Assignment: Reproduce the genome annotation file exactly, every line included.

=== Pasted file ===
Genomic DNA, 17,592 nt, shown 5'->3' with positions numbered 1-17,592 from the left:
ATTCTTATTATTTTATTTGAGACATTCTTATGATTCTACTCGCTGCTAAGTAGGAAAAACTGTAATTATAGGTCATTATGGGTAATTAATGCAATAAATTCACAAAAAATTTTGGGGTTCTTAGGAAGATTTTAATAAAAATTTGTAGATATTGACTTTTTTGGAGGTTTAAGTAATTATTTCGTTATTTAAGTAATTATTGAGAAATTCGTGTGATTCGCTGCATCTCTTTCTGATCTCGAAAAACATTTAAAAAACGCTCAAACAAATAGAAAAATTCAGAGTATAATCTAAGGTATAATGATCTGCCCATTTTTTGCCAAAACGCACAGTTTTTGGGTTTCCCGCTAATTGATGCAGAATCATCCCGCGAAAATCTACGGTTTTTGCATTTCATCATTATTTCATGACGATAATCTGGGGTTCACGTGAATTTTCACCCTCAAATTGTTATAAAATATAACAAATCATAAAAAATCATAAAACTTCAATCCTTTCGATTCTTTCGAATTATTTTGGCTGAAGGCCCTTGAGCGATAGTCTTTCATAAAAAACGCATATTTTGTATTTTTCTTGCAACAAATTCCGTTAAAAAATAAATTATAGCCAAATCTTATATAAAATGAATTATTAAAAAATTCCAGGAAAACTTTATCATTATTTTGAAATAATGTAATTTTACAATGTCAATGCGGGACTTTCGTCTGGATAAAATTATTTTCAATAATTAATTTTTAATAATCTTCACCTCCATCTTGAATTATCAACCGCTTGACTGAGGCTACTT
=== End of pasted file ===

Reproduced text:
Genomic DNA, 17,592 nt, shown 5'->3' with positions numbered 1-17,592 from the left:
ATTCTTATTATTTTATTTGAGACATTCTTATGATTCTACTCGCTGCTAAGTAGGAAAAACTGTAATTATAGGTCATTATGGGTAATTAATGCAATAAATTCACAAAAAATTTTGGGGTTCTTAGGAAGATTTTAATAAAAATTTGTAGATATTGACTTTTTTGGAGGTTTAAGTAATTATTTCGTTATTTAAGTAATTATTGAGAAATTCGTGTGATTCGCTGCATCTCTTTCTGATCTCGAAAAACATTTAAAAAACGCTCAAACAAATAGAAAAATTCAGAGTATAATCTAAGGTATAATGATCTGCCCATTTTTTGCCAAAACGCACAGTTTTTGGGTTTCCCGCTAATTGATGCAGAATCATCCCGCGAAAATCTACGGTTTTTGCATTTCATCATTATTTCATGACGATAATCTGGGGTTCACGTGAATTTTCACCCTCAAATTGTTATAAAATATAACAAATCATAAAAAATCATAAAACTTCAATCCTTTCGATTCTTTCGAATTATTTTGGCTGAAGGCCCTTGAGCGATAGTCTTTCATAAAAAACGCATATTTTGTATTTTTCTTGCAACAAATTCCGTTAAAAAATAAATTATAGCCAAATCTTATATAAAATGAATTATTAAAAAATTCCAGGAAAACTTTATCATTATTTTGAAATAATGTAATTTTACAATGTCAATGCGGGACTTTCGTCTGGATAAAATTATTTTCAATAATTAATTTTTAATAATCTTCACCTCCATCTTGAATTATCAACCGCTTGACTGAGGCTACTT